Monday, February 17 at 2:00 pm
What Is A Just Transition?
Our nation’s dependence on fossil fuels has led to climate disruption and inequality. Underserved communities are the ones most harmed by pollution, lack of green space and heat-related illness. Transitioning to clean energy would seem to be the obvious answer. But in the process of trying to right old wrongs, do we risk leaving people behind?
In many communities throughout the country, people depend upon oil and coal-related industries for their livelihoods – even as their neighborhoods are being made toxic by those same corporations. Darryl Molina Sarmiento of Communities for a Better Environment cites southern California as an example.
“If you have over half of the oil drilling sites in Los Angeles concentrated in a low income community of color, there are currently within that situation 300 jobs at risk,” she explains.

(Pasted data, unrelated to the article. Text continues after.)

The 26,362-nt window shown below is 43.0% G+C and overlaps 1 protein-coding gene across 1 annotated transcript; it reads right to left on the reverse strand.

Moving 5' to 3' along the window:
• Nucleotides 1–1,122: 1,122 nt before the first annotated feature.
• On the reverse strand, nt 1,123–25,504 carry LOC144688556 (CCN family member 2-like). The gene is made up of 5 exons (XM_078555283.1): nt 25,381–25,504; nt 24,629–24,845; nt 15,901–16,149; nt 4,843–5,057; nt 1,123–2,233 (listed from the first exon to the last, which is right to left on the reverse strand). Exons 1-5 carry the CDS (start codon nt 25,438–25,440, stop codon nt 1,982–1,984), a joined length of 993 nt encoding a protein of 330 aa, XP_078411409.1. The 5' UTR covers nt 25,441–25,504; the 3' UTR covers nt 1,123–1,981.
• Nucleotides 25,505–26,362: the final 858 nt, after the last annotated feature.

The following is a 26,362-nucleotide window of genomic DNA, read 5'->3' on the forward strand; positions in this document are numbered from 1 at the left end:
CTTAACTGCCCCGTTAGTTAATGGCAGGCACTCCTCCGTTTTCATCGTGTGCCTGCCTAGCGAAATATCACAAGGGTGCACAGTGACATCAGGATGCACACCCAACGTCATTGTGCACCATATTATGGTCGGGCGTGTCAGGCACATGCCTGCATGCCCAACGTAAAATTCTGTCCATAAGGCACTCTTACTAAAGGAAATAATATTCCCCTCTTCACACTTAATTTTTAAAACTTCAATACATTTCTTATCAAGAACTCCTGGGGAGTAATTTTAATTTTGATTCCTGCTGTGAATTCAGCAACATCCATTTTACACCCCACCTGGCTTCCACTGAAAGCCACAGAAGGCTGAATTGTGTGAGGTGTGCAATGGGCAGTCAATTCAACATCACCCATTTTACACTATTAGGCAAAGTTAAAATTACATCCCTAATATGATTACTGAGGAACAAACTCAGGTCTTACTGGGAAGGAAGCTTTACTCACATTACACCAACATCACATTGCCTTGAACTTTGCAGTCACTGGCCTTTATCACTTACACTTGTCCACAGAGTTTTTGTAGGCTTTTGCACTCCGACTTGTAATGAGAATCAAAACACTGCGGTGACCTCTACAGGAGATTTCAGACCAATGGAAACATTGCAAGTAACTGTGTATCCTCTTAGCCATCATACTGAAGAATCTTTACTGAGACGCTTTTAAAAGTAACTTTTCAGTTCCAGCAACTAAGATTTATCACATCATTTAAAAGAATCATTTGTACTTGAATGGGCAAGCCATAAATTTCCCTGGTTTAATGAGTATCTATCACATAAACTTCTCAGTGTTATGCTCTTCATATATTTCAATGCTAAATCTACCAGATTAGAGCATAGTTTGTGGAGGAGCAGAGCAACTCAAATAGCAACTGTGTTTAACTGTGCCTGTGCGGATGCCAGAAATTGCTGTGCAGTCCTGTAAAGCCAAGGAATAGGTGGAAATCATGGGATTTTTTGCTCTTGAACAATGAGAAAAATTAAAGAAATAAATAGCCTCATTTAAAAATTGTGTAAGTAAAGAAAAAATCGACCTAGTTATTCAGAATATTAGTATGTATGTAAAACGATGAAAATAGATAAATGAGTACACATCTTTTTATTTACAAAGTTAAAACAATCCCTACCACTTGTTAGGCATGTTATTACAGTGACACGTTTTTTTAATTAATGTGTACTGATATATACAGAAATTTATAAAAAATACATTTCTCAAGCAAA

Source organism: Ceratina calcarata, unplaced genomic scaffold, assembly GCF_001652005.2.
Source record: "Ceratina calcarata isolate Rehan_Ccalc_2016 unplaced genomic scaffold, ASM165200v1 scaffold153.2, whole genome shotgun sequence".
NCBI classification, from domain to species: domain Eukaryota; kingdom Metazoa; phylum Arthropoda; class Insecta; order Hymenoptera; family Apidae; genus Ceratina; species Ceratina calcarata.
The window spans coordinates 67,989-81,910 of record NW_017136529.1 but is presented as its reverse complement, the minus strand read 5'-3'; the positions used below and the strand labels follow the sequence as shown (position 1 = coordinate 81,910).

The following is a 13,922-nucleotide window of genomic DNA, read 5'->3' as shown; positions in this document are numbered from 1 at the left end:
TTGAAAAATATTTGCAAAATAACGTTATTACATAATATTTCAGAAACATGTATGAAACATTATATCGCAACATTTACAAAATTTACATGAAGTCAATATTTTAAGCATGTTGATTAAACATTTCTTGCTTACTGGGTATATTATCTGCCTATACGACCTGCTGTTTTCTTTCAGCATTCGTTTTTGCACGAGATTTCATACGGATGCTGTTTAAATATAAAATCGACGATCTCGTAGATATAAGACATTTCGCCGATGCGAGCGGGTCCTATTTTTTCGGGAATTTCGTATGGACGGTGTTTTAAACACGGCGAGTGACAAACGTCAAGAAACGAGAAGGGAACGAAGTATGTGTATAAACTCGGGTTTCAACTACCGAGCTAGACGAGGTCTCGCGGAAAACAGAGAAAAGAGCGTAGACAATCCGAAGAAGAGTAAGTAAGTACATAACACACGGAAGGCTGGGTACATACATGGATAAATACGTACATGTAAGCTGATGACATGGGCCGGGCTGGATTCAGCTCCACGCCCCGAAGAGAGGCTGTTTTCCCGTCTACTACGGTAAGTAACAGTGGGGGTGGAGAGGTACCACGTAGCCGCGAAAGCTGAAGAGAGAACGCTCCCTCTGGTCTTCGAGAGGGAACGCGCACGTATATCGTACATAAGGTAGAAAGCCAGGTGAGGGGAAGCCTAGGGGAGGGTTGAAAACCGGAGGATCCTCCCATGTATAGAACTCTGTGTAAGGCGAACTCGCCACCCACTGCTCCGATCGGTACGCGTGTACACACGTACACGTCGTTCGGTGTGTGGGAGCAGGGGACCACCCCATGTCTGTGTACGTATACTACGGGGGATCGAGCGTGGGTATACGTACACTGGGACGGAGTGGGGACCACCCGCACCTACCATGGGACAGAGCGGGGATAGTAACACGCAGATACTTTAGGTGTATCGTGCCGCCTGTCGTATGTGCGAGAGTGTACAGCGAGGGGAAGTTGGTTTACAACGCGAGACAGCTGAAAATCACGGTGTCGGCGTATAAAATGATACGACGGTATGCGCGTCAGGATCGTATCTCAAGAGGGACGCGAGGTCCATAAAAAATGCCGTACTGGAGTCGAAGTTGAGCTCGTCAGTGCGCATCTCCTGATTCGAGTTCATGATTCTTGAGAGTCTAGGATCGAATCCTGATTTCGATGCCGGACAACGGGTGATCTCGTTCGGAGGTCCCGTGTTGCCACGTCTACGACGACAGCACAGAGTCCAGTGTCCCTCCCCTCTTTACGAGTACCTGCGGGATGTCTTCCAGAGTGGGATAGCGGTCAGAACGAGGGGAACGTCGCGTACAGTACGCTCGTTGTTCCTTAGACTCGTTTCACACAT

“And so this is the perfect opportunity for us to address the issue of just transition… to find the solution for these 300 jobs, in order for us to move away from this harming industry right next to our communities.”
Vien Truong, climate justice advisor for presidential candidate Tom Steyer, agrees.
“We have to make sure that we’re thinking about the jobs and the industries that we’re creating, make sure that they are sustainable and green and not gray, not killing people,” she says. “We have to make sure that we are creating a workforce pipeline to prepare people for those jobs. And we have to make sure that we’re treating people differently in this transition as well.”
Former California state senator Kevin de León is optimistic that a just transition is possible. And, he adds proudly, California is leading the way.
“To date, we have created 500,000 jobs in the clean energy space,” de León notes. “That is ten times more jobs in the clean energy space in California than there are coal mining jobs in all of America.”
To listen to the audio of “What Is A Just Transition?” on Climate One online, please click HERE.